1. What is Shungite?
2. Shungite Non Crystalline Solid
3. Fullerene in Shungite
4. Worldwide Deposits
5. Shungite Healing Properties
6. Article Photos
7. Shungite | Explore Our Collection
What Exactly is Shungite?
Shungite is a curious stone that's relatively unknown. This naturally occurring material is highly sought after for its healing properties and is widely used for its ability to purify water. It has a unique appearance, distinctive texture, is surprisingly light weight and because it contains carbon the rough material gives off a soot-like residue.
Shungite is known to be at least two billion years old and is believed to have formed through the metamorphism of crude oil. In one scientific study shungite was described as a fossilised organic material that formed from sediments which date back to the Precambrian period which is around the time the Earth began to form. This time period began approximately 4.6 billion years ago and ended around 541 million years ago.
One article that we read suggests shungite may have formed prior to organic life being established on earth. The theory has since been dismissed because proof of the stone's biological origin has now been confirmed. Most carbon based minerals came about because of decayed organic matter such as ancient forests.
In another article it's suggested that Lake Onega formed from a crater caused by an impact from a huge meteorite. Shungite is found in this area. It's claimed the crater may have contributed to the stone's formation but we have found no evidence to support that. The basin for Lake Jänisjärvi (pronounced yanis~yarvi) however which is less than two hundred miles away, was formed millions of years ago following an impact from a meteorite.
Shungite Non Crystalline Solid
Due to its lack of any significant crystal structure shungite is correctly classified as a mineraloid. These non crystalline or amorphous solids are not categorized as minerals because they do not form crystals. Other mineraloids include obsidian which is volcanic glass, opals which are formed from a solution of silicon dioxide and water and another relatively unknown material called moldavite.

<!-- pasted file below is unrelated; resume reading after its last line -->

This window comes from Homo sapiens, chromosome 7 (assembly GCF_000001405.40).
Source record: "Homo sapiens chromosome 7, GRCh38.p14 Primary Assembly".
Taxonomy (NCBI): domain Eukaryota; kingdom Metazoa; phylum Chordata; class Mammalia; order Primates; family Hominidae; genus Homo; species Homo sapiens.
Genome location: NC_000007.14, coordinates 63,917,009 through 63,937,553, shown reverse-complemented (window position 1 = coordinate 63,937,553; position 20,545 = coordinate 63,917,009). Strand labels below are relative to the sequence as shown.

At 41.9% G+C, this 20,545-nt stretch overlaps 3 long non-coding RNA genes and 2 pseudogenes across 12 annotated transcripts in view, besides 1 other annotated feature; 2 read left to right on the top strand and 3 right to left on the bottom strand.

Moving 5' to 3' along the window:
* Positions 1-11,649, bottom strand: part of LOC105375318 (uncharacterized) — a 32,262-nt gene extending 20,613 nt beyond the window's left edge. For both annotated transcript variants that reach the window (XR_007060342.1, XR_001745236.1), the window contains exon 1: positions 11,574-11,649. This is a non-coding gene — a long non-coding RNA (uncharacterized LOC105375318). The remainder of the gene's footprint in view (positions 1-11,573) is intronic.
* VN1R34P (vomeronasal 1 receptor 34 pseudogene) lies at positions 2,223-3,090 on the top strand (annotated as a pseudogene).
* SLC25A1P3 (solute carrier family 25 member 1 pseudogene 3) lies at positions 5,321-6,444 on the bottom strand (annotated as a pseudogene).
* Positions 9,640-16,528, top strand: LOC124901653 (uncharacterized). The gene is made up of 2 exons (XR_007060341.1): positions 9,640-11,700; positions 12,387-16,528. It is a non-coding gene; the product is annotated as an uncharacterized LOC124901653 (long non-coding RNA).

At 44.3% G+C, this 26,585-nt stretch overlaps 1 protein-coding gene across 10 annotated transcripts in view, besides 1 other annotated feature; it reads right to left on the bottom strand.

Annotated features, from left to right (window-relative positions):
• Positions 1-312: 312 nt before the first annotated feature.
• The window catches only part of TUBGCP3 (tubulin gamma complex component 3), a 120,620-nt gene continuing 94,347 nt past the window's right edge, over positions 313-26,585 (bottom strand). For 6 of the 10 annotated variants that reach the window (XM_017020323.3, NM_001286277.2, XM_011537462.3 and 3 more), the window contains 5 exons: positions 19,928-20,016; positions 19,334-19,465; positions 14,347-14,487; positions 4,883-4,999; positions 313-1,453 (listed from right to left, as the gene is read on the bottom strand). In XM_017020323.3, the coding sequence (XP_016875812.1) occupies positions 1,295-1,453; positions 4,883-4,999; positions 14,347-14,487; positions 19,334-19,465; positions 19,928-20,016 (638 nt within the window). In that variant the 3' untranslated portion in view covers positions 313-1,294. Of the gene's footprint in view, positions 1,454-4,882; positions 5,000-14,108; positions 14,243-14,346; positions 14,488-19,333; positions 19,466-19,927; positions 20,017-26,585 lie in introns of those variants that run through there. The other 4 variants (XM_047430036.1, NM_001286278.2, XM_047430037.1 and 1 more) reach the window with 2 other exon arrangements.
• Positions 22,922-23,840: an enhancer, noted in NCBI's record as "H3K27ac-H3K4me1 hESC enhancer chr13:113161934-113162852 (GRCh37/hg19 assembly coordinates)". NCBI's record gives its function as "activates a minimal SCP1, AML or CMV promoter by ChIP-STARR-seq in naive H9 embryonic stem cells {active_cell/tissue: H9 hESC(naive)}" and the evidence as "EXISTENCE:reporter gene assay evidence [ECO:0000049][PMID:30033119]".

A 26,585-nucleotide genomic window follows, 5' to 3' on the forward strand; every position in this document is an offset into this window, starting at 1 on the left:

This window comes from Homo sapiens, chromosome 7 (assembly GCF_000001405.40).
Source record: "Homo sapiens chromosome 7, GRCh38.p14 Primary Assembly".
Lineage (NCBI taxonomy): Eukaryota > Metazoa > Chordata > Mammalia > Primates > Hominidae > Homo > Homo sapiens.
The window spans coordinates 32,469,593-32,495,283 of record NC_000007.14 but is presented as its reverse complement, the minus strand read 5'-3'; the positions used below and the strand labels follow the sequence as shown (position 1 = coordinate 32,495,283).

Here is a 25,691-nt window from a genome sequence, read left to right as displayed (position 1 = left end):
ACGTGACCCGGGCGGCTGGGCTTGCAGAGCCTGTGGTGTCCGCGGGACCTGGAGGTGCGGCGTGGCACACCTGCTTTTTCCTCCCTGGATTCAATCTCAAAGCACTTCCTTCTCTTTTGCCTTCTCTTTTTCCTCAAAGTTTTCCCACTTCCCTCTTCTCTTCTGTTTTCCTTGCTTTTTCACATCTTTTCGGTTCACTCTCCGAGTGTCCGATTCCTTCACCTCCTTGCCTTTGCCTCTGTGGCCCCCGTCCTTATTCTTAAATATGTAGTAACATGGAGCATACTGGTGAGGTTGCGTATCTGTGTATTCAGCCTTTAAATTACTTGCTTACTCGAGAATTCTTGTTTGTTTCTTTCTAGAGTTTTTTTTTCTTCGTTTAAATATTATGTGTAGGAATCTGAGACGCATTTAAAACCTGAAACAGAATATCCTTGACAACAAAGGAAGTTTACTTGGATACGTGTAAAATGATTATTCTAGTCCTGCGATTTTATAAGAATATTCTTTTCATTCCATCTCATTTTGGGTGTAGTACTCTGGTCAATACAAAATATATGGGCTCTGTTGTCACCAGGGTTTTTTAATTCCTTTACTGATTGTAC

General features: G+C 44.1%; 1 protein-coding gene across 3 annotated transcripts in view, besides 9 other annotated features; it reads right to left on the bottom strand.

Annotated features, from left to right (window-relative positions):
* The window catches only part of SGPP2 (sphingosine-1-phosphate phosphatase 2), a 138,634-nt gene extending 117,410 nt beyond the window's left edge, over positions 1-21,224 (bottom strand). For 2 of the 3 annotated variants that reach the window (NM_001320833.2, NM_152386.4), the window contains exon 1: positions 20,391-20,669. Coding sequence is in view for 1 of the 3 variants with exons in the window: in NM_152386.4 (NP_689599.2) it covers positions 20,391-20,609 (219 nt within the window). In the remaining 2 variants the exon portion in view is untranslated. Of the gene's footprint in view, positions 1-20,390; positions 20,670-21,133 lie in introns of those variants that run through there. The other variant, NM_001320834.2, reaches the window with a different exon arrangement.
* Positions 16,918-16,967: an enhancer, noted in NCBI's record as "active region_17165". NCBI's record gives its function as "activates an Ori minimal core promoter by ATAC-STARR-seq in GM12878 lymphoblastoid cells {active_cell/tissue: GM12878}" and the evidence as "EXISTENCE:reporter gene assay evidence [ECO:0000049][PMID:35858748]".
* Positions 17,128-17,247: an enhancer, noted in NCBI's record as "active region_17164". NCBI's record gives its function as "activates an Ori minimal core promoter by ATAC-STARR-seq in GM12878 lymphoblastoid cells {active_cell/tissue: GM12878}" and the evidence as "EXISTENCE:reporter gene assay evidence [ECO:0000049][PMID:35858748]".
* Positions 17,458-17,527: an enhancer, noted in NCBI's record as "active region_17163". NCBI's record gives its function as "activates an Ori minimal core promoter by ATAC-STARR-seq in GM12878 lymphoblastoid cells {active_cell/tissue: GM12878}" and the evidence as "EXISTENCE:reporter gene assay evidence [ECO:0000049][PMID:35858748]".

The colour of shungite can vary from a rich shade of bronze to almost completely black. The stone is opaque, can be highly lustrous to the point where it almost appears metallic and is used in industry for water purification purposes. Shungite has the ability to remove organic and inorganic substances, harmful bacteria including E.coli and heavy metal from contaminated water. Studies that have been carried out in Russia have shown that water purified with shungite has a revitalizing effect on the body, eases a variety of skin conditions, helps with gastrointestinal problems, kidney stones and a variety of other ailments. Water filters were subsequently developed and have been in use since 1995.
Elite shungite stone
The Presence of Fullerene in Shungite
The presence of fullerene in shungite was first described in 1992. Fullerene is an allotrope of carbon, an allotrope is the ability for a chemical element to exist in two or more different forms within the same physical state. For example graphite, charcoal and diamond are all allotropes of carbon. Fullerene was only discovered in 1985 but quickly attracted considerable attention from different fields of science. Today it's widely used in industry and particularly in medicine.